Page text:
The great poet Âşık Veysel has been included in UNESCO's 2023 commemoration program. Veysel, who died fifty years ago, is considered among the most important representatives of Türkiye’s Ashik (Minstrel) tradition, a cultural value of the country. The fiftieth anniversary of Âşık Veysel’s death will be commemorated with events in Türkiye and abroad.
Anatolian ashik, a versatile art blending improvisational poetry and music, has been practiced in Anatolia for more than five hundred years and is an important expression of cultural memory and richness in Türkiye. The world-class folk poet Âşık Veysel (Şatıroğlu) is among the most renowned of these folk artists and, even after his death, his artistry continues to illuminate humanity and future generations through plainly composed verses filled with messages of tolerance, love and patriotism.
With the decision taken at the 41st General Conference held in Paris, UNESCO included Âşık Veysel in its celebration of anniversaries in 2022-2023, commemorating the fiftieth anniversary of the poet’s death. Within the scope of the program, Âşık Veysel will be commemorated throughout the year with events such as meetings, exhibitions and concerts held both in Türkiye and abroad.
Âşık Veysel: The Last Great Representative of the Ashik Tradition
Born in 1894, in the village of Sivrialan in the Sivas’ Şarkışla district, Âşık Veysel lost both his eyes at the age of seven years, due to smallpox. He started playing the saz (a plucked string instrument used in Turkish folk music) when he was ten years old and in 1933 began traveling across Türkiye as a performer, sometimes also teaching saz.
Âşık Veysel's poems, which build a bridge between the public and the intellectuals, cover a variety of themes. Although his singing was influenced by the Turkish Sufi poet Yunus – and there are traces of Sufism in Veysel's compositions, Veysel is also considered a successor to another great Turkish poet, Karacaoğlan, particularly with regard to his love poems.
Âşık Veysel's first poem was an epic he sang for Atatürk on the 10th anniversary of the Republic. His first volume of poetry was Deyişler, published in 1944 and his last was Dostlar Beni Hatırlasın (1970), in which he brought all his poems together. Other poems were collected in an earlier volume, Sazımdan Sesler, published in 1949.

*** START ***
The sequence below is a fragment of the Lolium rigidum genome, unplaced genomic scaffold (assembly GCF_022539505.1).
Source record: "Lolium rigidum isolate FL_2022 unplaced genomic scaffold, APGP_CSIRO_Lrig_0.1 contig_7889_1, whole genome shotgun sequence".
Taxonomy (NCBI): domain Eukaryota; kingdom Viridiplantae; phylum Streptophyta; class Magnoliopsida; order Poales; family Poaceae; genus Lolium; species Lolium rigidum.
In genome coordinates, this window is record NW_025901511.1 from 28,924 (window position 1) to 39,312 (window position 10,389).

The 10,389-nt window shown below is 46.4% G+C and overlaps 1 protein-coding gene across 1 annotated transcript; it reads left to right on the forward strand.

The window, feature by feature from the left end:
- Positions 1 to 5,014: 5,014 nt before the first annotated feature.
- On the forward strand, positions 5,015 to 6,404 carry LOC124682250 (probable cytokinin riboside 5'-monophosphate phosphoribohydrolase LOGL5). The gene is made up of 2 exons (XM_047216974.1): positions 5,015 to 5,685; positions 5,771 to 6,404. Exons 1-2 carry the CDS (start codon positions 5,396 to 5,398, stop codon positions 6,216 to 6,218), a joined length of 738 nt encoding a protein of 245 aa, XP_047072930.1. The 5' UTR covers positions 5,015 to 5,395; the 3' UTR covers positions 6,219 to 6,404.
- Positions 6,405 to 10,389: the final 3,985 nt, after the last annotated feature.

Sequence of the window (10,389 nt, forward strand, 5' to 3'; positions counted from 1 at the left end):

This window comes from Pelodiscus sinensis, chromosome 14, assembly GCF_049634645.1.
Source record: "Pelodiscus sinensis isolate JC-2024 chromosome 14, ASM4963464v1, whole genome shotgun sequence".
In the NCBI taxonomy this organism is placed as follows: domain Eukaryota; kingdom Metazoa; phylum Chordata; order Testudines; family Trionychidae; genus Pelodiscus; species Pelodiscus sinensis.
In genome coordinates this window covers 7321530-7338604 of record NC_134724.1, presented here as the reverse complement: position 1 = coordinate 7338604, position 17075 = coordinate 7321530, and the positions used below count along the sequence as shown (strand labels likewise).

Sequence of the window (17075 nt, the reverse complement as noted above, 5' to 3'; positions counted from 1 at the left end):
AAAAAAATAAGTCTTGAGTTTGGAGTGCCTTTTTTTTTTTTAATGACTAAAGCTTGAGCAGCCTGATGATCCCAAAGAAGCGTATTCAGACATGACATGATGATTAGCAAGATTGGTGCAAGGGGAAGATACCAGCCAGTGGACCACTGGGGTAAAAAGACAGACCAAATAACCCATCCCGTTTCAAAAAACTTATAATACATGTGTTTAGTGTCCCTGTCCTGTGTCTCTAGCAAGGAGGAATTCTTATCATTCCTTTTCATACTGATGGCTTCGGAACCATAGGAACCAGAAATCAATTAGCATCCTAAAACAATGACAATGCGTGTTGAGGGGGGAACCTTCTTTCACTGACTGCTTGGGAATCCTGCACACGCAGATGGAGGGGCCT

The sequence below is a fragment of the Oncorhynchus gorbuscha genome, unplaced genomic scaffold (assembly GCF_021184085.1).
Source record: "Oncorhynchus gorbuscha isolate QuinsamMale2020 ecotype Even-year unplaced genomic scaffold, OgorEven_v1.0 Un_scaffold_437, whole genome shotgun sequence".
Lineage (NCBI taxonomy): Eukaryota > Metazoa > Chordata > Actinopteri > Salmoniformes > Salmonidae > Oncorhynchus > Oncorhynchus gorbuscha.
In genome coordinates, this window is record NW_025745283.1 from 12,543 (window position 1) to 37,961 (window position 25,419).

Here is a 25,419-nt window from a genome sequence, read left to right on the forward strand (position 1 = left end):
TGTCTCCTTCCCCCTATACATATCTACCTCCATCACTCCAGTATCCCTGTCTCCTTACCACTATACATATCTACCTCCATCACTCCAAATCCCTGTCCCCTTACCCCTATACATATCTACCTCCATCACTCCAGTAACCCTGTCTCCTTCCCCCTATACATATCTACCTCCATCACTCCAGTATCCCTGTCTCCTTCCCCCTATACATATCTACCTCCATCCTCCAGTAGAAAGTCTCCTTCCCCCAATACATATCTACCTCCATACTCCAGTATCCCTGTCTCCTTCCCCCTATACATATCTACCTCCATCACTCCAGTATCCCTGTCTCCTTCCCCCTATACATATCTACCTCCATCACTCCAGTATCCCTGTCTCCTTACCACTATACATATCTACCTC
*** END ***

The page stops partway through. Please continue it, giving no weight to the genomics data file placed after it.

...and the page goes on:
Âşık Veysel will always be remembered as one who embraces and strives to understand and make sense of humans and life. He is still evoked today as an important folk poet who bestowed precious verses on the love of nature and philanthropy, friendship, unity and solidarity to future generations.
The Museum House in Sivas Accommodates Visitors with Disabilities
Âşık Veysel died on March 21, 1973, in Sivrialan, the village where he was born. His home was converted into a museum after his death and its contents preserved. In the Museum, renovated in 2012 through an international project, Veysel’s bed and radio, as well as many of the poet’s clothes and personal belongings, are displayed. Visitors can also listen to recordings of various television interviews with the poet-singer.
Within the scope of the European Union (EU), Türkiye Intercultural Dialogue and Museums Grant Programme, the Inter-Museum Cultural Alliance Project conducted by the Sivas Museum Directorate, the ‘dark room’ in the renovated space has also included the phrase "Uzun ince bir yoldayım (I'm on a long and narrow road)" written in Braille for the visually impaired. A statue of Âşık Veysel is also placed in this room.
The Museum also features never-before-seen radio and television recordings of the great poet, as well as a documentary specially prepared for the hearing impaired, with English subtitles.